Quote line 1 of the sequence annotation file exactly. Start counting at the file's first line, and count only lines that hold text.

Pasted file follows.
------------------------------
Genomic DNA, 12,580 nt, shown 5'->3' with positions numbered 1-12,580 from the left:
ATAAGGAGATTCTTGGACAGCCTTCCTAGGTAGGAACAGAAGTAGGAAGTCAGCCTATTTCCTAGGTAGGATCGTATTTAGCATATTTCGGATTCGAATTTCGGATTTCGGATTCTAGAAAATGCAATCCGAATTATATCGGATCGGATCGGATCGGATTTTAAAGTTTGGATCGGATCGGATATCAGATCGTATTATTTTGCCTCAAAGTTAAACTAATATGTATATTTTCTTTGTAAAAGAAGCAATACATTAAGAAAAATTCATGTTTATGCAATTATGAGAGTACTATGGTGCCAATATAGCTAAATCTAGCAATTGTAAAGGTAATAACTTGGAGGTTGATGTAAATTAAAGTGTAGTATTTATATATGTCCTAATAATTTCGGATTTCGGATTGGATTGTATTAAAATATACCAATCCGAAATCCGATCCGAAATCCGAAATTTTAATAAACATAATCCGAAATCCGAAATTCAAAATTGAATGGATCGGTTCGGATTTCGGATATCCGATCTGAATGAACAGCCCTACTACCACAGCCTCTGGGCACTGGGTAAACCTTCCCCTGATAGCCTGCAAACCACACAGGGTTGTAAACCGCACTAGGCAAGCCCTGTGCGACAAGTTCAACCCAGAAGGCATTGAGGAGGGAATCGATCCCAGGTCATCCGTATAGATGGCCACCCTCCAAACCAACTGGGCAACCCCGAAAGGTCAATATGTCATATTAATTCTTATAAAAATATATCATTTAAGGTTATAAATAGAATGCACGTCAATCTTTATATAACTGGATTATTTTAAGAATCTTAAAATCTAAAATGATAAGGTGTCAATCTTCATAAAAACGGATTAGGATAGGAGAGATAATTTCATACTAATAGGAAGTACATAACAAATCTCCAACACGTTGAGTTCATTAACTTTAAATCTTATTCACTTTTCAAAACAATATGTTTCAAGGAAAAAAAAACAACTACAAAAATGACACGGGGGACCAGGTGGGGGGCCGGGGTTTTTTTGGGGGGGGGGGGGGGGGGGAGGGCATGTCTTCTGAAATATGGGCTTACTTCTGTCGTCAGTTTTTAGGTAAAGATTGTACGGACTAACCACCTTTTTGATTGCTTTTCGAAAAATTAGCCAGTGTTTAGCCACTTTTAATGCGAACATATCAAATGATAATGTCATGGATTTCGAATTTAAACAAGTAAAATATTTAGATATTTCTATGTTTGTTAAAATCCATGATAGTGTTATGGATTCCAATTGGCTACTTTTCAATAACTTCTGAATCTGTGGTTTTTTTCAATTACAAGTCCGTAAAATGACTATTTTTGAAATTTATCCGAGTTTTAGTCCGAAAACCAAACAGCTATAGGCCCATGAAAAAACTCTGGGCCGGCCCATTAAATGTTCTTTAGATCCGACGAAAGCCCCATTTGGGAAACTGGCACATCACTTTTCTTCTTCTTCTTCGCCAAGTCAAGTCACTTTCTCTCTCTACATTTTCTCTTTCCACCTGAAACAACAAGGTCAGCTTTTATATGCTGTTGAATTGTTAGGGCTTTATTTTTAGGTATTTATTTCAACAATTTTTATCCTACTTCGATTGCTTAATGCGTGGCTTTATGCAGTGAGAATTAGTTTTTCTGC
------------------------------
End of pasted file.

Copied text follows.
Genomic DNA, 12,580 nt, shown 5'->3' with positions numbered 1-12,580 from the left: